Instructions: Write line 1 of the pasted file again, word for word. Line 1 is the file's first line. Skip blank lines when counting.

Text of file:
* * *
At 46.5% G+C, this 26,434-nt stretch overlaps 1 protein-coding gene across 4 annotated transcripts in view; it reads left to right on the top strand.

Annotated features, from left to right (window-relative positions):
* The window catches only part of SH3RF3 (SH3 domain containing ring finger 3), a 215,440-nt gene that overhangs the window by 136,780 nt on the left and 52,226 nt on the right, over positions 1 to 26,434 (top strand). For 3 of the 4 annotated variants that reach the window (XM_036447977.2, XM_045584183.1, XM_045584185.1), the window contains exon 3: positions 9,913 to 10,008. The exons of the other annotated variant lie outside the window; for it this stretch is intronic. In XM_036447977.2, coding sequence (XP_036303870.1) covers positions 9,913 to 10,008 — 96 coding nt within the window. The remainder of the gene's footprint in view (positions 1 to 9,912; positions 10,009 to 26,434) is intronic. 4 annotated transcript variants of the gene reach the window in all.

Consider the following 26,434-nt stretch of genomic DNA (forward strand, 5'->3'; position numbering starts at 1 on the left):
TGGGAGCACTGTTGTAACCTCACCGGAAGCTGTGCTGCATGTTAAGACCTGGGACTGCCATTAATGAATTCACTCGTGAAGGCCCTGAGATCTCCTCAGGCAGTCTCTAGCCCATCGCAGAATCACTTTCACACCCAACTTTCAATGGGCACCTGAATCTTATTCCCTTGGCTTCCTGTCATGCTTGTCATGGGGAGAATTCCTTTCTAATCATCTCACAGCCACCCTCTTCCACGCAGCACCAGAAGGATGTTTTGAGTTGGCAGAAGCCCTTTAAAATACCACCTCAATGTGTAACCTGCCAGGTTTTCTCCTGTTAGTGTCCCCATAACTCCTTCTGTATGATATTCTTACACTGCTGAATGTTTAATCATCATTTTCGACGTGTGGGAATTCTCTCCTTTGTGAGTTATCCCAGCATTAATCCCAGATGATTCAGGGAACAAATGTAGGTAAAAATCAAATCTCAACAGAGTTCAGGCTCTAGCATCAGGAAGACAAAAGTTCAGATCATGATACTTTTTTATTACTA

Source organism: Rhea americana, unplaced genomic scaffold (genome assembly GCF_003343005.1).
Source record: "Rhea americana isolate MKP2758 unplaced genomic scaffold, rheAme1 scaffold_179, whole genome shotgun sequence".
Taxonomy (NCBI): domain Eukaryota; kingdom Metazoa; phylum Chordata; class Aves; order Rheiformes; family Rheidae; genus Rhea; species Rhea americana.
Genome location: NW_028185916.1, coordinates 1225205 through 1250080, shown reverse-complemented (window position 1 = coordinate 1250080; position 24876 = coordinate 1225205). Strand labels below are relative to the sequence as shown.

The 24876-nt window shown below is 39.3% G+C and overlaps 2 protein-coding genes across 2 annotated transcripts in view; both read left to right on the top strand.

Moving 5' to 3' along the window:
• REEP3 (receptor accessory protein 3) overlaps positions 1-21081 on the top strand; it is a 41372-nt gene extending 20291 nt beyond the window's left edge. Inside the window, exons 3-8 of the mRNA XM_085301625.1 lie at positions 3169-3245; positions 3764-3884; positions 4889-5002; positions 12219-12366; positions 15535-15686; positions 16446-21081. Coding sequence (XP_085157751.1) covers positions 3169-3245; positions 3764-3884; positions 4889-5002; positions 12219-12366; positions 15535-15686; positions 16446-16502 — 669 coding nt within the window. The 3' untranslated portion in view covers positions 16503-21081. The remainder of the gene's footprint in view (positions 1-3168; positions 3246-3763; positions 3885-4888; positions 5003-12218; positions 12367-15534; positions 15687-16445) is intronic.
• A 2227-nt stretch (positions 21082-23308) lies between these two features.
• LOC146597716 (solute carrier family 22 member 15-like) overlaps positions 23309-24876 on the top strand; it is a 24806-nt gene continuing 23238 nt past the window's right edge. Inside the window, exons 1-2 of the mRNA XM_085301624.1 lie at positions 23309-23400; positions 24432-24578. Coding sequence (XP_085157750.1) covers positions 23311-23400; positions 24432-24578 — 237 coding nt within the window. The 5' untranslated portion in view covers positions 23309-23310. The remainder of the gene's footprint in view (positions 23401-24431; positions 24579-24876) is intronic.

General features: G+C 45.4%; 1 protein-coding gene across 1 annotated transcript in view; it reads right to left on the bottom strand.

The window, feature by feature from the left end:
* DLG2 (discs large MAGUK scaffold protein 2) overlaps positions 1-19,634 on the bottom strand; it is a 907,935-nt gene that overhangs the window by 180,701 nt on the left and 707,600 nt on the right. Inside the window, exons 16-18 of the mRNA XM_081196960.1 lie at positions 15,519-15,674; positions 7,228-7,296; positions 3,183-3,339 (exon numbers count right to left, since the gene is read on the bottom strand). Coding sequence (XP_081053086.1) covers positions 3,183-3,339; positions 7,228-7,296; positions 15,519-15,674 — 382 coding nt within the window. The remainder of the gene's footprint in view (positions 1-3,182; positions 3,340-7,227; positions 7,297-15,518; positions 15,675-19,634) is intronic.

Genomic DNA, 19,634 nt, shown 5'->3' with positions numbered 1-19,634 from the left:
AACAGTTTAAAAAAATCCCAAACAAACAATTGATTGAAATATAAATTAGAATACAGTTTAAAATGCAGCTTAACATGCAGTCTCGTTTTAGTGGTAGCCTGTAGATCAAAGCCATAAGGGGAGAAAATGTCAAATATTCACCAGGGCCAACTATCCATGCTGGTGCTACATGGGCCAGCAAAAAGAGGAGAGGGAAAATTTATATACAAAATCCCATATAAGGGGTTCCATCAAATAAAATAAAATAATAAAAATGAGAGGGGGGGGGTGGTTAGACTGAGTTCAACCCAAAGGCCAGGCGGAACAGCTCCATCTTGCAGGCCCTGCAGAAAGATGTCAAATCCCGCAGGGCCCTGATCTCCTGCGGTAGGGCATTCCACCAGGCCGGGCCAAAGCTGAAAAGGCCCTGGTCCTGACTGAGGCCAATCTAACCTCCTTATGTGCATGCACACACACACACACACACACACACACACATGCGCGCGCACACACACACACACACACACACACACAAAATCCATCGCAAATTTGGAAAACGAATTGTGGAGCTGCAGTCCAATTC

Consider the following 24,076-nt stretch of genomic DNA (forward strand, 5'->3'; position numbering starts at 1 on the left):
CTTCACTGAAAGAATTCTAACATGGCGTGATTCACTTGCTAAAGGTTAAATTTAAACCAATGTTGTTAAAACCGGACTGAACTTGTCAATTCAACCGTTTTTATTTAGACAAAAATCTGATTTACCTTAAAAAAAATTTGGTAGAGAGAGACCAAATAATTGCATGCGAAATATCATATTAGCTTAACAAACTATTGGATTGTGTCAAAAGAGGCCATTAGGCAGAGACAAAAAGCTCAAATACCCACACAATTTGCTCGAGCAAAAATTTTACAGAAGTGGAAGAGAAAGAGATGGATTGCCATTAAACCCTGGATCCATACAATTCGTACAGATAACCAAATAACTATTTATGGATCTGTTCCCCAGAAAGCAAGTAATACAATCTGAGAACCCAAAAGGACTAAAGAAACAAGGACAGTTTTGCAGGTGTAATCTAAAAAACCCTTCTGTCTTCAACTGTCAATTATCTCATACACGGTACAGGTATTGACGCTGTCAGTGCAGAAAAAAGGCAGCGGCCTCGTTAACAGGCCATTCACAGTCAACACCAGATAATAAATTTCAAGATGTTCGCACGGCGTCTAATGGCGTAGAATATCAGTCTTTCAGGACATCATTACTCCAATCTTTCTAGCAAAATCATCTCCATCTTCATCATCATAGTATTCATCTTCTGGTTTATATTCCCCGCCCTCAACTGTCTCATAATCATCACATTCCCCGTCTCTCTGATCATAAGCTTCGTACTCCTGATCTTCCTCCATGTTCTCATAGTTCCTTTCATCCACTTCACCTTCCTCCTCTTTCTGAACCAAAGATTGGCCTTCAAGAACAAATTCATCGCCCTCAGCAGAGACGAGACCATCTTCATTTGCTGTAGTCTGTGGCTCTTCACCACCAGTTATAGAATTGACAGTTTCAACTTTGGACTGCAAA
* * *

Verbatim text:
At 46.5% G+C, this 26,434-nt stretch overlaps 1 protein-coding gene across 4 annotated transcripts in view; it reads left to right on the top strand.